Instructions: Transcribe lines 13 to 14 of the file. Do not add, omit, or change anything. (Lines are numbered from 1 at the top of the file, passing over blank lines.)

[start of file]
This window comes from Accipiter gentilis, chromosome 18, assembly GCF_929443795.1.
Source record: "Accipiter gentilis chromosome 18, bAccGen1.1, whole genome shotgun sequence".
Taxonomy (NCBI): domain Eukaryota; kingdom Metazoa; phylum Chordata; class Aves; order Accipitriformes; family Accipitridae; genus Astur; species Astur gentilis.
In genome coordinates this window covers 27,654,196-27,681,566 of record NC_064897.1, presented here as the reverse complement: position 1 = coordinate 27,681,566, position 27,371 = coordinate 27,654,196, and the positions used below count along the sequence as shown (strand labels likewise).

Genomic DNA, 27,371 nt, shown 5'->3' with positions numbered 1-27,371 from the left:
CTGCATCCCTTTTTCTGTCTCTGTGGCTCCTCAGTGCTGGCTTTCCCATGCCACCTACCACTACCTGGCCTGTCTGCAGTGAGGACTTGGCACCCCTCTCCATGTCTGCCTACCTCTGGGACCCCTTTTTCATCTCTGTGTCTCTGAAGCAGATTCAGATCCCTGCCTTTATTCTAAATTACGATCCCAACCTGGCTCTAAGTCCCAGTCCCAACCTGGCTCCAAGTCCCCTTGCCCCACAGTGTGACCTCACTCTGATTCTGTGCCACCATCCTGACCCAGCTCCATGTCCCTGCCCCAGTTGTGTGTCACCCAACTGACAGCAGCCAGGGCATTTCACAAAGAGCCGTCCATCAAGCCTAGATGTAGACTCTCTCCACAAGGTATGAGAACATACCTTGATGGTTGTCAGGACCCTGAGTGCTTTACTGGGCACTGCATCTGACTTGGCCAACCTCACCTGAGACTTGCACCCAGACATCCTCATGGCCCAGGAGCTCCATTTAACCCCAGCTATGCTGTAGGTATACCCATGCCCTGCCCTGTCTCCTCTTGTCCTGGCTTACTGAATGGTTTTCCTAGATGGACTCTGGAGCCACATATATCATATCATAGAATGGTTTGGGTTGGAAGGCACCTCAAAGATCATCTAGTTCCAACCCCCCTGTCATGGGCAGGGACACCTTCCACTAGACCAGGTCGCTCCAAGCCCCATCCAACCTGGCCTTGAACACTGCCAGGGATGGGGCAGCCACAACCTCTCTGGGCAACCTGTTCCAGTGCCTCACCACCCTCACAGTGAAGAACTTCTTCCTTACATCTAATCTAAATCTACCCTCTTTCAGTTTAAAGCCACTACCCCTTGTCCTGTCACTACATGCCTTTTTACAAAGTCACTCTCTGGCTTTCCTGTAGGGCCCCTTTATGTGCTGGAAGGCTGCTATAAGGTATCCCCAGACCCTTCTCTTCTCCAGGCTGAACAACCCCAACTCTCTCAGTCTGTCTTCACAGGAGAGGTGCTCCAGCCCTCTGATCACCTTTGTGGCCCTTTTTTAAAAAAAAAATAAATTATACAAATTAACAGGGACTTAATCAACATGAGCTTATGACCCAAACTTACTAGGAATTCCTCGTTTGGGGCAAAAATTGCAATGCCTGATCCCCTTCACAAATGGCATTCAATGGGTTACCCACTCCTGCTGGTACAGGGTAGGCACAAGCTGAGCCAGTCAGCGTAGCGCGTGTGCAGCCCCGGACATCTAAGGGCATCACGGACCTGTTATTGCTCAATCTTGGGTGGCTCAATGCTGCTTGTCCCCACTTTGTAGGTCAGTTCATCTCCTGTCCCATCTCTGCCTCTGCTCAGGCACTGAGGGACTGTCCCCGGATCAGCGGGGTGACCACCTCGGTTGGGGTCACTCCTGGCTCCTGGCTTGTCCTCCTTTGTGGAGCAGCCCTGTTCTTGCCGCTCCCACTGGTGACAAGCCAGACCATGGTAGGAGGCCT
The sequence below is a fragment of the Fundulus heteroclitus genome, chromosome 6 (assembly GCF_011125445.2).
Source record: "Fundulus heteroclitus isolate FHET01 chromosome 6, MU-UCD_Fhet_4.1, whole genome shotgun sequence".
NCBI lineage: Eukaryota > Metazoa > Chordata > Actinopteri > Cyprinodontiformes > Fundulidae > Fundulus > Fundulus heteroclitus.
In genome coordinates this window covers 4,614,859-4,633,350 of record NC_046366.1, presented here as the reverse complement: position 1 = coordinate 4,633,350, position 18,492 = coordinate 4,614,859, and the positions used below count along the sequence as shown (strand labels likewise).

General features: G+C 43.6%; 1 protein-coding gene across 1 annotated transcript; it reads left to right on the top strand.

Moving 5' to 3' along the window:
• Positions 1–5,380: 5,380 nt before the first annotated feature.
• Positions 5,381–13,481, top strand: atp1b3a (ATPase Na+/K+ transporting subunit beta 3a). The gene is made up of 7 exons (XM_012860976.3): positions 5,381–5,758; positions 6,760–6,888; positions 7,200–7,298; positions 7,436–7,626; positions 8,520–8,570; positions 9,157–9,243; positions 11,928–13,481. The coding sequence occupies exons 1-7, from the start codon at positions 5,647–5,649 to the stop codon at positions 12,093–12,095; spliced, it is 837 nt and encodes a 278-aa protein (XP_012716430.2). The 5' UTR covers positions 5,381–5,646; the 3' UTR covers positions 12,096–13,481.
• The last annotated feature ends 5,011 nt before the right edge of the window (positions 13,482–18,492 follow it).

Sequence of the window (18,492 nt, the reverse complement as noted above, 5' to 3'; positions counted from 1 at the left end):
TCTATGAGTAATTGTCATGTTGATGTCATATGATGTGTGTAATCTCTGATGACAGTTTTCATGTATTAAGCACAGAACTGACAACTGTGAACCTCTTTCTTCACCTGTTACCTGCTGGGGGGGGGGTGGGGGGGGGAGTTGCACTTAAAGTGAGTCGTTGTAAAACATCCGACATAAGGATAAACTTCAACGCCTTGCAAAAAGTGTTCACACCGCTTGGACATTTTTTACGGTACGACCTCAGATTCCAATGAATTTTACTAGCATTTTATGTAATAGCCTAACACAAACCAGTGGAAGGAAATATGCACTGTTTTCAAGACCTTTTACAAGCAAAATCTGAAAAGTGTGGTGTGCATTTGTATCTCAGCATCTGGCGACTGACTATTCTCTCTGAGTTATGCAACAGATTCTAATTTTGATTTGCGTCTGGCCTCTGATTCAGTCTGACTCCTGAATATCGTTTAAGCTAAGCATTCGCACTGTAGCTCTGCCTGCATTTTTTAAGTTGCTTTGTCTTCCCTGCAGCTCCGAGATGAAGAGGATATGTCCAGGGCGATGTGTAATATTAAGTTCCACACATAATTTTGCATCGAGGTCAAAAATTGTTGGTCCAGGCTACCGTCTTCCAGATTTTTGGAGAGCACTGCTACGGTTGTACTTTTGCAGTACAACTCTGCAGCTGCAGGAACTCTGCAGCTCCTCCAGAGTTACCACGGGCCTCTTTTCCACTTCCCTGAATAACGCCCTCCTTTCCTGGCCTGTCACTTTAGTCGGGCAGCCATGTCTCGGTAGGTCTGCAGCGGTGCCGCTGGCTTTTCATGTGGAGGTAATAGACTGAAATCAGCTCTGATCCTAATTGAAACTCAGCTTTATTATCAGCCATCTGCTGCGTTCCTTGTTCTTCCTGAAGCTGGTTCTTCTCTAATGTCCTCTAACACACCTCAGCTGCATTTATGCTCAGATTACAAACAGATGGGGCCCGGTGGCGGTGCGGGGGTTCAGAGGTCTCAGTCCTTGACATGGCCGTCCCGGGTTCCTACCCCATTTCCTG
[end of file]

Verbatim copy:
• Positions 1–5,380: 5,380 nt before the first annotated feature.
• Positions 5,381–13,481, top strand: atp1b3a (ATPase Na+/K+ transporting subunit beta 3a). The gene is made up of 7 exons (XM_012860976.3): positions 5,381–5,758; positions 6,760–6,888; positions 7,200–7,298; positions 7,436–7,626; positions 8,520–8,570; positions 9,157–9,243; positions 11,928–13,481. The coding sequence occupies exons 1-7, from the start codon at positions 5,647–5,649 to the stop codon at positions 12,093–12,095; spliced, it is 837 nt and encodes a 278-aa protein (XP_012716430.2). The 5' UTR covers positions 5,381–5,646; the 3' UTR covers positions 12,096–13,481.